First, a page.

3 Quick Ways to Get a List of All Worksheet Names in an Excel Workbook

If you have an Excel workbook that has hundreds of worksheets, and now you want to get a list of all the worksheet names, you can refer to this article. Here we will share 3 simple methods with you.

Sometimes, you may be required to generate a list of all worksheet names in an Excel workbook. If there are only few sheets, you can just use the Method 1 to list the sheet names manually. However, in the case that the Excel workbook contains a great number of worksheets, you had better use the latter 2 methods, which are much more efficient.

Method 1: Get List Manually

  1. First off, open the specific Excel workbook.
  2. Then, double click on a sheet’s name in sheet list at the bottom.
  3. Next, press “Ctrl + C” to copy the name.Copy Sheet Name
  4. Later, create a text file.
  5. Then, press “Ctrl + V” to paste the sheet name.Paste Sheet Name
  6. Now, in this way, you can copy each sheet’s name to the text file one by one.

Method 2: List with Formula

  1. At the outset, turn to “Formulas” tab and click the “Name Manager” button.
  2. Next, in popup window, click “New”.Name Manager
  3. In the subsequent dialog box, enter “ListSheets” in the “Name” field.
  4. Later, in the “Refers to” field, input the following formula:
=REPLACE(GET.WORKBOOK(1),1,FIND("]",GET.WORKBOOK(1)),"")

Customize New Name

  1. After that, click “OK” and “Close” to save this formula.
  2. Next, create a new worksheet in the current workbook.
  3. Then, enter “1” in Cell A1 and “2” in Cell A2.
  4. Afterwards, select the two cells and drag them down to input 2,3,4,5, etc. in Column A.Enter Sequential Numbers
  5. Later, put the following formula in Cell B1.
=INDEX(ListSheets,A1)

Enter Formula in Cell B1

  1. At once, the first sheet name will be input in Cell B1.
  2. Finally, just copy the formula down until you see the “#REF!” error.Copy Formula Down to List Sheet Names

Method 3: List via Excel VBA

  1. For a start, trigger Excel VBA editor according to “How to Run VBA Code in Your Excel“.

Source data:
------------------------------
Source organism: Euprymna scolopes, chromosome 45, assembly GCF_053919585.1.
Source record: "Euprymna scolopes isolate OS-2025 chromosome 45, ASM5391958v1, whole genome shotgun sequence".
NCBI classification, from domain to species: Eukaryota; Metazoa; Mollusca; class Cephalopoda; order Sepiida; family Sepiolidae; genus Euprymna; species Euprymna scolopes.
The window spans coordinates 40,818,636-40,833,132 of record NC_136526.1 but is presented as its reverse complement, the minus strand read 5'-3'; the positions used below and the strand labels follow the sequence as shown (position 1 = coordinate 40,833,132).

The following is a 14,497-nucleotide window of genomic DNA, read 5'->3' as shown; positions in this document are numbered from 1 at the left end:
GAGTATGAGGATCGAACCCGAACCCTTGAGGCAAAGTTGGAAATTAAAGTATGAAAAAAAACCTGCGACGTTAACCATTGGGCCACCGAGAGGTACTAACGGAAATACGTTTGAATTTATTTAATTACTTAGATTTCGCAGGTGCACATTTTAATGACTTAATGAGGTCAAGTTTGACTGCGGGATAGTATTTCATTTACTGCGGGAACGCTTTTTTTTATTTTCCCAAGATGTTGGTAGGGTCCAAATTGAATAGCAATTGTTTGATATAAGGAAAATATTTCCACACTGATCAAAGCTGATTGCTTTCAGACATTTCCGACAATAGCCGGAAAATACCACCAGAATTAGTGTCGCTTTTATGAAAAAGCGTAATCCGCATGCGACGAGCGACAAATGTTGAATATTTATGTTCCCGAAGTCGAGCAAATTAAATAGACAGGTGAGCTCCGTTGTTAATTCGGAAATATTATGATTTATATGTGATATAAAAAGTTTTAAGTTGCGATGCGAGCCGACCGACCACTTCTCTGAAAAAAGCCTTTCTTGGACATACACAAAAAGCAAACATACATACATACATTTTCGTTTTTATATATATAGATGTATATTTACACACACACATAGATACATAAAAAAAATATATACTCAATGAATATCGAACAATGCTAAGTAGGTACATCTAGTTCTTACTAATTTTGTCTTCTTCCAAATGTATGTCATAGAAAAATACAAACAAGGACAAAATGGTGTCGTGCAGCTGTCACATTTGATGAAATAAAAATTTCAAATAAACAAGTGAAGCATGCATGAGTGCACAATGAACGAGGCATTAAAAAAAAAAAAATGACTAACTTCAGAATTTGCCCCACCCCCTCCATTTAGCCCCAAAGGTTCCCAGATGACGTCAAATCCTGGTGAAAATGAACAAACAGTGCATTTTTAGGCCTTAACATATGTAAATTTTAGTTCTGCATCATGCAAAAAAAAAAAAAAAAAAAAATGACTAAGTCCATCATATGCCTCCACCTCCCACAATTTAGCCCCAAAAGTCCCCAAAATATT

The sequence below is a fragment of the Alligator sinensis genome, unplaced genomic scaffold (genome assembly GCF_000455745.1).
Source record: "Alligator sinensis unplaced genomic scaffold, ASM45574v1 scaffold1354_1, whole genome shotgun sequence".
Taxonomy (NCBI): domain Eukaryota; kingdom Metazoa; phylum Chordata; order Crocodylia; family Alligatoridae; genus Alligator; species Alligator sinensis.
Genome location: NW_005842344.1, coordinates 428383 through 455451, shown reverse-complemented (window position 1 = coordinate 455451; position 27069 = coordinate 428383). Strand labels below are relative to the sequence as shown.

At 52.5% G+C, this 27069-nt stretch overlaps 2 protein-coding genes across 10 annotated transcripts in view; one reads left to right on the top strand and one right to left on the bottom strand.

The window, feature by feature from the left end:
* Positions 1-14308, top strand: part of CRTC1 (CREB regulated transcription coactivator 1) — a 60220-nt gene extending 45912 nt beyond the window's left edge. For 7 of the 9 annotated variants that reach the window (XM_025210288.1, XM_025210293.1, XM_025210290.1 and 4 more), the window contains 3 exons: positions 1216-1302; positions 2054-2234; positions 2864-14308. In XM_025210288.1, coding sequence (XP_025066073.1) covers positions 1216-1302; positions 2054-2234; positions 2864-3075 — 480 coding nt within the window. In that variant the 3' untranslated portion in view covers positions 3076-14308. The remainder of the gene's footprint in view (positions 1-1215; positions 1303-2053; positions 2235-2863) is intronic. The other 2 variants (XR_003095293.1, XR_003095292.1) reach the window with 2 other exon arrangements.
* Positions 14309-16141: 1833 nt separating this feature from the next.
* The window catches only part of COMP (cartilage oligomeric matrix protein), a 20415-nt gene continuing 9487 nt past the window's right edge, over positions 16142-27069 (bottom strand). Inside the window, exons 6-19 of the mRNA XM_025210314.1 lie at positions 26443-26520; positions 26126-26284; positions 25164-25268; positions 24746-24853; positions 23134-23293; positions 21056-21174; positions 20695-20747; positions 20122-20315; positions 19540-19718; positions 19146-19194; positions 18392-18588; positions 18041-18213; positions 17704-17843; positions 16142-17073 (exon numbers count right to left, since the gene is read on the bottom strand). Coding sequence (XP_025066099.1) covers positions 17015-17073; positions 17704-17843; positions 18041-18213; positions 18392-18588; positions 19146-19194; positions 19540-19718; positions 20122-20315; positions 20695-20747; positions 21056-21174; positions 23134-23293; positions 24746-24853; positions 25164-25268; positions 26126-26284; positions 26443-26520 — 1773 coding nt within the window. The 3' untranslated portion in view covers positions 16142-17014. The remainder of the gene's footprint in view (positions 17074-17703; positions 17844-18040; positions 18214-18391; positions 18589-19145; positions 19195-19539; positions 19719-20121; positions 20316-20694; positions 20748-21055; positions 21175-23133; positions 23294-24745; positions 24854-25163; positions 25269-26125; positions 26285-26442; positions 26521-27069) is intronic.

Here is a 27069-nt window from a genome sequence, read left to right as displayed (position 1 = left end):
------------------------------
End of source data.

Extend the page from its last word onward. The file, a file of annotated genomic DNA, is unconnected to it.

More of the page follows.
2. Then, put the following code into a module or project.
Sub ListSheetNamesInNewWorkbook()
    Dim objNewWorkbook As Workbook
    Dim objNewWorksheet As Worksheet

    Set objNewWorkbook = Excel.Application.Workbooks.Add
    Set objNewWorksheet = objNewWorkbook.Sheets(1)

    For i = 1 To ThisWorkbook.Sheets.Count
        objNewWorksheet.Cells(i, 1) = i
        objNewWorksheet.Cells(i, 2) = ThisWorkbook.Sheets(i).Name
    Next i

    With objNewWorksheet
         .Rows(1).Insert
         .Cells(1, 1) = "INDEX"
         .Cells(1, 1).Font.Bold = True
         .Cells(1, 2) = "NAME"
         .Cells(1, 2).Font.Bold = True
         .Columns("A:B").AutoFit
    End With
End Sub

VBA Code - List Sheet Names

  1. Later, press “F5” to run this macro right now.
  2. At once, a new Excel workbook will show up, in which you can see the list of worksheet names of the source Excel workbook.Listed Sheet Names in New Excel Workbook

Comparison

  Advantages Disadvantages
Method 1 Easy to operate Too troublesome if there are a lot of worksheets
Method 2 Easy to operate Demands you to type the index first
Method 3 Quick and convenient Users should beware of the external malicious macros
Easy even for VBA newbies

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Author Introduction:

Shirley Zhang is a data recovery expert in DataNumen, Inc., which is the world leader in data recovery technologies, including sql fix and outlook repair software products. For more information visit www.datanumen.com